Mudbound & Come Sunday Composer Tamar-kali’s Singular Path
At less than 2% of all composers, the percentage of female scoring artists working in the film industry is the lowest and most out of balance with the number of men getting hired. There isn’t any official data on how many of those are women of color, but it’s an even smaller fraction. With her critically acclaimed score for Mudbound, and now with her new work for the film Come Sunday, composer Tamar-kali is inching those numbers upward and doing her part to change the Hollywood system, one score at a time.
Come Sunday is a new Netflix release directed by Joshua Marston based on a 2005 NPR story on This American Life about fundamentalist mega-church bishop Carlton Pearson, who is changed after being inspired by messages received in prayer. He is ostracized when he shares his new insights and begins preaching there is no hell. Chiwetel Ejiofor, as Pearson, leads a strong cast, and the actor has gotten universally positive reviews for his portrayal of a man working through his crisis of faith and ultimate transformation of belief.
When Marston was looking for someone to score his project, he had a very clear idea of what he wanted. When he heard the emotionally-charged work for Mudbound, he knew the artist behind it, Tamar-kali, was the composer with whom he wanted to collaborate. We spoke to the musician about her new score, her process, and building her body of work.
I read that there was temporary music used when Come Sunday was at Sundance. Does this mean the release this past Friday would be the first time anyone will hear your score?
Yes, they had a temp score. I believe there was an LA premiere on Monday, so that was the first time my music was heard with the movie.
Breaking in is hard, but staying in is hard, too. What was the process for you getting this gig, and what was the collaboration like in this case?
One thing that I was saying when I was doing the press for Mudbound was I’ve been existing from this mantra of “work is the way,” just really allowing myself to be seen through my work, and to exist inside my work, as in doing the work of being a creative, of being an artist composing, and that’s where I dwell. From that came the opportunity to work with Josh Marston. He had seen Mudbound and had appreciated the score. When I had the chance to sit down with him and talk about possibly working with him on this film, it was from that perspective. It all came from a place of collaborating with another artist. He’s very detail-oriented and is very specific in his artistic approach. He’s really emotionally connected to his work. I felt like I could definitely offer something to the project that fit with his vision of how he wanted to bring it to fruition.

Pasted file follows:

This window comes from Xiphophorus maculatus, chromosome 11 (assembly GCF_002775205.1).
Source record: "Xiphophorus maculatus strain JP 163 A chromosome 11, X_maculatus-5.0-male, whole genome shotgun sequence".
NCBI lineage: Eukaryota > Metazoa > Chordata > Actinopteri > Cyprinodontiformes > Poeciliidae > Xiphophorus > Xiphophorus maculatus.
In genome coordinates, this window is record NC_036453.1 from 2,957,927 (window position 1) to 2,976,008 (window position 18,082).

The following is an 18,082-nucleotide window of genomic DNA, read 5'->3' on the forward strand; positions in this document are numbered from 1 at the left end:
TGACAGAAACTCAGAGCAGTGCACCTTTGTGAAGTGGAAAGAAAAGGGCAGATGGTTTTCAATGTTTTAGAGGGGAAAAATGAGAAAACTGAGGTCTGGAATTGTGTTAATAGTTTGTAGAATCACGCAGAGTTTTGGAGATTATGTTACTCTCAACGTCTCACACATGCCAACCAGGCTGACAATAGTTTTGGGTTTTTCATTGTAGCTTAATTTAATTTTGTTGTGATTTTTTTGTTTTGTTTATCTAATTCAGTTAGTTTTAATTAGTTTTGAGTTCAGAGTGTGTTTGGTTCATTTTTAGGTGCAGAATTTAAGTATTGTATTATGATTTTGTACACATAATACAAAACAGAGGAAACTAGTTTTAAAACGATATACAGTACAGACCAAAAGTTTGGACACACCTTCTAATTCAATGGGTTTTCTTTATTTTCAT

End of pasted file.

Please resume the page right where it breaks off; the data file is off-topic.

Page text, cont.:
You are part of the all-female classical group Psychochamber Orchestra. Were you able to use them for this score?
No. I live in New York City, where musicians are everywhere and under high demand. Of course there are people I try to play with as much as possible, because we are familiar with each other. In terms of instrumentalists, as a composer, there’s not a set group of people I work with. It’s too hard to manage that, so I worked with different musicians on Come Sunday and Mudbound. This is only my second film score, and I’m really trying to learn the range and diversity of what is at my disposal, and what I can use to define my work and my collaborators.
This is a minimalist quality to your work in the film, although it feels like it’s an expansion on the strings in Mudbound. It has additional instruments, but it’s still sparse and uses silence. Since Come Sunday is only your second feature as a scoring artist, would you say the two films show you developing a style for which you’d like to be known?
For me, my compositional style is steeped in what the emotion of the film is, and what’s happening. Of course, so far in the films I’ve worked on, the palette is determined primarily by the director. Josh and I talked about what he wanted this time, and I expanded upon it by adding harp and piano, in addition to strings, and it was a larger ensemble. It was very intimate for Mudbound and that movie’s mood was very different. They are very different films. Having said that, the thread that connects them, as far as I’m concerned as a composer, is that I always want to work inside the emotional space, and my motivation is tied to the internal motivation of the actors, and what’s happening to the characters on the inside. I think that’s always going to be what my works have in common is the emotionality, because different projects call for different styles. Each instrument has a range of emotion that it can bring to a situation, or to story. For me it’s just that I want always to deal with the underpinnings and inner workings of the characters, or their inner lives. I take my cues from the cinematography as well. There was a lot of internal emotional stuff happening in Come Sunday, so that’s where I came from.
It strikes me as if it represents the juxtaposition of his inner emotional struggle with being ostracized by his congregation and the faith of the message he increasingly leans into around inclusion and love.
That’s what you want, I think, as a composer, is that kind of tension and creating connection. No doubt each film will require something new and different, but what happens internally is my wheelhouse. I’m always excited to see what’s next. I just really want to be able to collaborate with different artists and make their vision, and what I can do, work together to find connectivity with the audience.
Come Sunday is available on Netflix.
Featured image: Tamar-kali. Nina Mouritzen Photography. Courtesy of Brooklyn Academy of Music